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'If you don’t think our problem is bad, look at California' | Advocates warn about Fla.’s affordable housing crisis

Family homelessness believed to be on the rise
Researchers found that the leveling-off of home prices is beginning in the western half of the country, where home prices have reached a so-called “pricing crown.”
Posted at 9:21 AM, May 20, 2022
and last updated 2022-05-20 09:21:26-04

TAMPA, Fla. — If you’ve never imagined yourself homeless, 37-year-old Sharday Williams was right there with you. That is, until about a month ago when a dispute with her landlord ultimately forced her out of the home she had been renting for more than two years.

“We became homeless on Easter," she said. "My daughter’s birthday was Easter and we’ve been living in a hotel since."

With rent prices up in Hillsborough county by at least 30%, among the highest statewide. Williams, who works from “home” as a customer service representative has found herself homeless.

“I don’t understand," Williams said. "I work. I don’t make a whole bunch of money, but it can be $2,000 maybe $2,300 without overtime on a good month. I can’t find a place to live? That’s the most confusing part to me."

Just over one week ago, Williams and her four children moved into a one-bedroom hotel room at Karma Nest in Tampa. Her local school district referred her to the hotel and, she said, covered payment for the first week.

When asked what scares her the most, Williams responded, “that I’m going to be here for a long time. That’s terrifying to me."

Williams is not the only working mom to move into the hotel without an end date.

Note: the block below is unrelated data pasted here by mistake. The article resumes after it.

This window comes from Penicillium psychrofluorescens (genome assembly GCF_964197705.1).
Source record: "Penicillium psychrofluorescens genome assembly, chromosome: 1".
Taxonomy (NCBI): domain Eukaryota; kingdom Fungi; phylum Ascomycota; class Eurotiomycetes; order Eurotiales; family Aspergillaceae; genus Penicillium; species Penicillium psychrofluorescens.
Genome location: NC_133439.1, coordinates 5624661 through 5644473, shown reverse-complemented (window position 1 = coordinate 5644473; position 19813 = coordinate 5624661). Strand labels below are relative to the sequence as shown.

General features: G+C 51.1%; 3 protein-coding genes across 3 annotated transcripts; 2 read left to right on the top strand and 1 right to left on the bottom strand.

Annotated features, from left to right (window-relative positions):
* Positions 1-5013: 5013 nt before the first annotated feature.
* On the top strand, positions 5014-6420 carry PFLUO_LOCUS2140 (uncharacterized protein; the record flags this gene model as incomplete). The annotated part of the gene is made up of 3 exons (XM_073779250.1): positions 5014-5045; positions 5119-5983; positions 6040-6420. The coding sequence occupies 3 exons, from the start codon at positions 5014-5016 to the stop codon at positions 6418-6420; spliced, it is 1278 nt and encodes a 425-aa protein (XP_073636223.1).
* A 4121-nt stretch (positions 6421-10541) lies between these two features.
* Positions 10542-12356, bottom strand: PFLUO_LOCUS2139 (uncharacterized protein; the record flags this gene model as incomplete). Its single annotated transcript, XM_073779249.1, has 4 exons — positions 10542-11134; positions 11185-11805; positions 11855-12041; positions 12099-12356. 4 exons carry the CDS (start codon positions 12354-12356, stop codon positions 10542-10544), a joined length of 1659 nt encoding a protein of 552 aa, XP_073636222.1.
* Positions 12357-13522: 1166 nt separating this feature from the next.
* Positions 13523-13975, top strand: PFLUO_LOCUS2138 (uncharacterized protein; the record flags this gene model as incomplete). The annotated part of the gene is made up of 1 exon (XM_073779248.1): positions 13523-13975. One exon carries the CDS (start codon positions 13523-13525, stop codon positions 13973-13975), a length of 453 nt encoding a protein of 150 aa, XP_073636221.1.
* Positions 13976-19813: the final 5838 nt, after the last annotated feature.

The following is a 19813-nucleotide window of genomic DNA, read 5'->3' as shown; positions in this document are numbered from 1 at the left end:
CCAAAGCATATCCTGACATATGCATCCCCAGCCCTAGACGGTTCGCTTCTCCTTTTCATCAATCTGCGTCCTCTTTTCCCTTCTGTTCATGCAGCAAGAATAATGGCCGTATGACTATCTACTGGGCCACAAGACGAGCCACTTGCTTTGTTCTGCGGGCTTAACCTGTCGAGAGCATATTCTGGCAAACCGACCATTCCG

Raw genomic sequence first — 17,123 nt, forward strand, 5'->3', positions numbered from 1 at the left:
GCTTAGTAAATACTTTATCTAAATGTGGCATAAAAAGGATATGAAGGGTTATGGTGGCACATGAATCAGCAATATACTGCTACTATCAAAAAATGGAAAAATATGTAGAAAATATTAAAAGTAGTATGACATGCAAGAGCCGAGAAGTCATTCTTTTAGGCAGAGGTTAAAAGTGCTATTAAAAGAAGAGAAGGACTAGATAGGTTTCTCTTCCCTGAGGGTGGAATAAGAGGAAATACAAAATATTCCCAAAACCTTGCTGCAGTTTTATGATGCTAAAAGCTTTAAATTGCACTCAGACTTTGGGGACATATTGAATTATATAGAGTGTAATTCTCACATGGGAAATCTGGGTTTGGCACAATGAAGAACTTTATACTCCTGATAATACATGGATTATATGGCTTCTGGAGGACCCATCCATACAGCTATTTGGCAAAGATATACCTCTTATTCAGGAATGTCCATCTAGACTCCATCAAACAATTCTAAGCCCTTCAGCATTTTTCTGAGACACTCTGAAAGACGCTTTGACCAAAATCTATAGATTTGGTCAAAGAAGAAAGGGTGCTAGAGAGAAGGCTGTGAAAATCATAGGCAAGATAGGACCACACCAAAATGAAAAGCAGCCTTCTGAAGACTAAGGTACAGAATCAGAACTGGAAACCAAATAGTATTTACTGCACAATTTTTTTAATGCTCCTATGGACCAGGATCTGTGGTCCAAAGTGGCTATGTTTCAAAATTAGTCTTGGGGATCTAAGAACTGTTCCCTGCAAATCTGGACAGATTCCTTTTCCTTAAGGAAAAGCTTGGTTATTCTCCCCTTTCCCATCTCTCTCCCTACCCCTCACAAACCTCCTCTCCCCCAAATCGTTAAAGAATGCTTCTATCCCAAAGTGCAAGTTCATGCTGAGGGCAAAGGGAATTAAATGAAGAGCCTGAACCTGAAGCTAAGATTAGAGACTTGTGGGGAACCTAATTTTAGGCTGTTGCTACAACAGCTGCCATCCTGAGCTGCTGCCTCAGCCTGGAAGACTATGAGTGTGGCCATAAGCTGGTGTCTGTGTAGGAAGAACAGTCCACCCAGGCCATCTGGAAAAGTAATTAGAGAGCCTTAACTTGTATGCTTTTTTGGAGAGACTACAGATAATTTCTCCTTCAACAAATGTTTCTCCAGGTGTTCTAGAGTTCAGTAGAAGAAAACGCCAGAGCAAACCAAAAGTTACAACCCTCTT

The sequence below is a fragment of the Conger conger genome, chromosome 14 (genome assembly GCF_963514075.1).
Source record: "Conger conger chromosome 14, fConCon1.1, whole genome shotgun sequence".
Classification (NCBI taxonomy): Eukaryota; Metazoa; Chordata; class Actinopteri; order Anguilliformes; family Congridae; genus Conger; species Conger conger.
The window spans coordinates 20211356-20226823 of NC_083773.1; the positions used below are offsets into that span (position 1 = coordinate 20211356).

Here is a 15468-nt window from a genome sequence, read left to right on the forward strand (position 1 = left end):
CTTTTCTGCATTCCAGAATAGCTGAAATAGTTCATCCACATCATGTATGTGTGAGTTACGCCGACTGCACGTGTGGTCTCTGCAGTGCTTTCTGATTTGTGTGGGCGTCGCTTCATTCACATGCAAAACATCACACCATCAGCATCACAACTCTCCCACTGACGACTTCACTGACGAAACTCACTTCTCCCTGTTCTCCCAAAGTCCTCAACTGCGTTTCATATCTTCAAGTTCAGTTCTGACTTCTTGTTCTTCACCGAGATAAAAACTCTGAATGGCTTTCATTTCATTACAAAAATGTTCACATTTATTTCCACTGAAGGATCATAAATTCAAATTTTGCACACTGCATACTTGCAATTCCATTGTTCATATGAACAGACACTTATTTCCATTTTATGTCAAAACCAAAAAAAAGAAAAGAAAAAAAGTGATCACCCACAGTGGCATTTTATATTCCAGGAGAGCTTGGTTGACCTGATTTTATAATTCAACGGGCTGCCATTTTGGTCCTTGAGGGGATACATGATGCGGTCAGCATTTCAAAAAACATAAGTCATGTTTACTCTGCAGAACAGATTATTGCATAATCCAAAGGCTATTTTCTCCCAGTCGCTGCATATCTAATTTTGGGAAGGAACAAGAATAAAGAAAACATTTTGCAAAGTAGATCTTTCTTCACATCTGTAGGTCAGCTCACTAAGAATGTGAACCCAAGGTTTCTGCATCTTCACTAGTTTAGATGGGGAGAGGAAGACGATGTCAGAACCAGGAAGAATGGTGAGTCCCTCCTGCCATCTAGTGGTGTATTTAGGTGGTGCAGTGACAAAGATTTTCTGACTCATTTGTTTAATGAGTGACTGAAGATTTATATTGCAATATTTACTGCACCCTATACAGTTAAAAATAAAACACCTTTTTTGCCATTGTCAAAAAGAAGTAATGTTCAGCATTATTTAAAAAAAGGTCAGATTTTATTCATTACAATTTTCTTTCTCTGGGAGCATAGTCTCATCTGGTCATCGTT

A few weeks ago, Reporter Katie LaGrone introduced the public to Angelia Woods. Woods is a senior financial services accountant for Florida’s Department of Transportation.

“I am what you would consider homeless,” Woods told us from the patio of the same hotel where she’s been living with her four children for nearly one year. “I tell my kids you work, you’re entitled to things. You take care of yourself, you’re entitled to things. So I never thought I would be in a situation like this. It shocks me sometimes."

Woods and Williams are among an unknown number of working Florida families experiencing homelessness for the first time. They are among the victims of a new housing crisis hitting people who work but can’t work out a budget to cover unprecedented hikes in rent prices.

While Florida has the third-highest population nationwide, it’s also number three for states with the largest homeless counts and that’s according to national estimates, advocates fear, are undercounted.

“The issue of family homelessness is a critical issue,” Family Promises CEO Claas Ehlers said. “The lack of affordable housing is the worst that I've ever seen."

Among solutions, he supports include what’s called, “inclusionary zoning.”

It’s a progressive zoning policy that allows local governments to incentivize private developers into building more affordable housing units. Across the state, cities and counties that have shied away from lifting zoning restrictions are now reconsidering it due to the affordable housing crisis.

“It’s not like if you allow quadplexes in your community that it's going to immediately turn into a bunch of tenements,” he said. “You can do this in a very manageable way and you can work with affordable housing developers to create really suitable housing. That’s one way of taking off the pressure of affordable housing."

Jaimie Ross, executive director of Florida’s Housing Coalition, is working with governments to find solutions and warns about the consequences if housing in Florida doesn’t become more affordable for the working class.

“If you’re not worried about our housing market, if you’re not worried about our homelessness, our families living in homelessness then take a look at California because that’s us in the future,” she said.

Williams is looking at moving out of her home state of Florida for a move north to Georgia.

“It doesn’t make sense for me to say here and struggle,” she said.

Woods is staying put but doesn’t know how much longer she’ll be calling the hotel her "home."

“It’s scary, when the hotel is cheaper than housing, that’s a problem,” Woods said.

While local governments across Florida are holding special meetings and conferences to find answers, a group of lawmakers recently asked the governor to add the topic of affordable housing to next week’s special session. Governor DeSantis has not yet responded to them with an answer.